A band is a “…small, loosely organized [group] of people held together by informal means” (Gezen and Kottak 2014: 303). Its political organization is concerned with meeting basic needs for survival. Decision-making and leadership are focused on how best to meet those needs. Membership can be fluid. Power can be situational with leadership based on the skills and personality of an individual. Leaders do not have the power to enforce their will on the group; all members of the group, generally adults, contribute to the decision-making process. Because of this group decision-making process and the fact that everyone has access to the resources needed to survive, bands are egalitarian. Just like other members of the band, leaders are expected to contribute to the economic resources of the group. Authority is relegated within families, but due to the egalitarian nature of bands, even within families authority may not be strong.

In general, bands have a small number of people who are kin or loyal to the leader. Subsistence is based on foraging, thus bands need a fair amount of land from which to gather, hunt, and fish, which also contributes to the small size of bands as the group does not want to surpass the carrying capacity of their territory. Bands may be fairly mobile as they seasonally follow food sources. They may have semi-permanent settlements that are reused at specific times of the year. The concept of private property is generally absent, although if it is present, it is weak. This means that land is not owned, but can be used communally. Social stratification is absent or based on skills and age.

Bands in the modern world are relegated to marginal environments such as the arctic, deserts, and dense forests. Examples include the Mbuti and Ju’/hoansi in Africa, the Netsilik and Inuit in Canada, the Lapp of Scandinavia, the Tiwi in Australia, and the Ainu in Japan.

Ainu bear sacrifice.

The Ainu, meaning “human,” are traditional foraging peoples of the Far East. There are three major groups named after the islands on which they live, the Hokkaidō, the Sakhalin, and the Kurlie. Hokkaidō Island currently is part of Japan, while Sakhalin and Kurlie islands are part of Russia.

There was some variability in the settlement pattern of the three groups up until the 20th century when interaction with modern nation-states greatly changed their cultures. The Sakhalin and Kurlie were fairly mobile with the former settling near the coast during the summer and inland during winter. The Kurlie moved more frequently. The Hokkaidō resided in permanent settlements along rivers rich in fish. It was in the richest environments along rivers that supported denser populations. Most settlements contained no more than five families.

Fishing, hunting, and gathering provided necessary sustenance. The division of labor fell out along gender lines, with men responsible for fishing both freshwater and marine species and hunting (bear and deer in Hokkaidō and musk deer and reindeer in Sakhalin) and women responsible for gathering plants. Traditional tools such as bow and arrow, set-trap bow, spears, nets, and weirs were used for hunting and fishing. The Hokkaidō used trained hunting dogs (the Sakhalin used sled dogs as well). Aconite and stingray poison was employed to ensure wounded animals would collapse within a short distance.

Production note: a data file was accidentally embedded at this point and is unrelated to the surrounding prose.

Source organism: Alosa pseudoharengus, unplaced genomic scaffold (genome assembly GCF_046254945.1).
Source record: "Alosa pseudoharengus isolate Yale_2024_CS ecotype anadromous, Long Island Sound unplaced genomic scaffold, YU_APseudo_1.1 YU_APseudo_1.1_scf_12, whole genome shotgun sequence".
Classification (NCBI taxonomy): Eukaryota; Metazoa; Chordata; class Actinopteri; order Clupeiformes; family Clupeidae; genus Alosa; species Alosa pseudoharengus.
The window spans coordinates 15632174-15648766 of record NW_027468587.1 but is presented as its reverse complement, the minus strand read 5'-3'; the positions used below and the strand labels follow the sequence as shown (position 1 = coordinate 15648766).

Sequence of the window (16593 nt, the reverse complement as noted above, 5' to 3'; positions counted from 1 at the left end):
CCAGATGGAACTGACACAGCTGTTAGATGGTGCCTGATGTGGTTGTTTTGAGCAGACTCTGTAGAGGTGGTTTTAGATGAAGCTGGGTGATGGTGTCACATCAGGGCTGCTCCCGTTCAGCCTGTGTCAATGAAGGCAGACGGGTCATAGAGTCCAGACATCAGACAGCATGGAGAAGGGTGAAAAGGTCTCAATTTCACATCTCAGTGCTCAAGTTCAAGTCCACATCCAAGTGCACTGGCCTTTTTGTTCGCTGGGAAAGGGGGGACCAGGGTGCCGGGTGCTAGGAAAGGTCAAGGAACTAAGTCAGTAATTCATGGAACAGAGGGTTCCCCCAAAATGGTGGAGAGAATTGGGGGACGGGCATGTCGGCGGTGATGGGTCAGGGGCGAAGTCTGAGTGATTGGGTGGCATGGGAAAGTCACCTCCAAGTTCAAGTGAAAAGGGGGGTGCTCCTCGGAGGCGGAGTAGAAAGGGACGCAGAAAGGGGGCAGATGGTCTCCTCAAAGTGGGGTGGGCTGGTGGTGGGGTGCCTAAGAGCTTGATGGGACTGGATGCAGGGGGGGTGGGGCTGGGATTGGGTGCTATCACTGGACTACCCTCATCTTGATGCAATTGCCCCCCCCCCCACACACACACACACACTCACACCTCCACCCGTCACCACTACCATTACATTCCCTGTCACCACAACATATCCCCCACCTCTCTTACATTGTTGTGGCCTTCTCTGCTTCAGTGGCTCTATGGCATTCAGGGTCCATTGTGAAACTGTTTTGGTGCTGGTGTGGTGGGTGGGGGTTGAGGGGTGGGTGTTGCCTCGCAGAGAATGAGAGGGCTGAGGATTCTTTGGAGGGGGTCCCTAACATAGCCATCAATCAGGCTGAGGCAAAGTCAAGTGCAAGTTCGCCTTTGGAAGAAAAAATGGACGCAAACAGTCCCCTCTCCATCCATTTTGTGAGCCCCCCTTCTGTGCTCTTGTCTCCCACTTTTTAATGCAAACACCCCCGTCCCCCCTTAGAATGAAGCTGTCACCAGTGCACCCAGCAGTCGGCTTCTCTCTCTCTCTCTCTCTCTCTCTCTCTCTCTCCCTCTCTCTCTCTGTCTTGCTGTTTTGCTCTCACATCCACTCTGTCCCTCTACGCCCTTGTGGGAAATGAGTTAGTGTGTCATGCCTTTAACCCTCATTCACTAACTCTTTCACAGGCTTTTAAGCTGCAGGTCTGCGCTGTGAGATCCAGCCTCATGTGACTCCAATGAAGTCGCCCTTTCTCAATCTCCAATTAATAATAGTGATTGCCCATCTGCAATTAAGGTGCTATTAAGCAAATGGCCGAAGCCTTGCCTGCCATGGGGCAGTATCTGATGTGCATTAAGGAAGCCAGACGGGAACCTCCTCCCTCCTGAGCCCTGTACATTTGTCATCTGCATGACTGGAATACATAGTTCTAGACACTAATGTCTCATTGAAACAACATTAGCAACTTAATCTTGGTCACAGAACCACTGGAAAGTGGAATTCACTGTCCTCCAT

There is some variation in kinship among the Ainu, but generally, they are patrilineal with the nuclear family as the basic social unit. Polygyny is acceptable among prominent males. Cousins from an individual’s mother’s side are prohibited from marrying. Sociopolitical power is held by males and has a strong religious component. Political organization is within settlements; however, some smaller settlements may align themselves with adjacent larger settlements. Elders are involved in the decision-making process.

Religious beliefs permeate all aspects of Ainu life; from the way food scraps are disposed of to declaration of war have religious overtones. Nature deities reign supreme among the Ainu, with animal deities taking the form of humans when interacting with the Ainu people. The bear, representing the supreme deity in disguise, is the most sacred figure. The Ainu have many religious ceremonies, but the bear ceremony, which takes two years to complete, is the most important. It is a funeral ritual for a dead bear in which the soul of the bear is sent back to the mountains to be reborn as another bear. This is to ensure that the deities continue to gift the Ainu with fur and meat. The bear ceremony has political overtones, as the political leader is responsible for hosting the ceremony. The ceremony acts as a way for the leader to display their power as they are expected to display their wealth through trade items. Both men and women can be shamans, or religious leaders. In fact, most shamans are women and represents a socially acceptable way for a woman to wield, albeit little, power within Ainu culture.

The Ainu culture has been greatly impacted by contact with both Japanese and Russian governments as control of traditional lands changed hands. The Hokkaidō’s, through influence from the Japanese, were forced to live in smaller territories and to adopt an agricultural lifestyle. In recent years, the Ainu, like indigenous peoples worldwide, struggle against prejudice and discrimination in Japan. The Japanese government did not recognize the Ainu as indigenous to Japan until 2008. Two times as many Hokkaidō rely on social welfare programs compared to the majority of Japanese population (Irvine 2015), but the Japanese government is now trying to learn more about the challenges that face the Ainu peoples.

Optional: You can learn more about the Ainu by visiting the Ainu museum,, and NOVA’s “Origins of the Ainu,”



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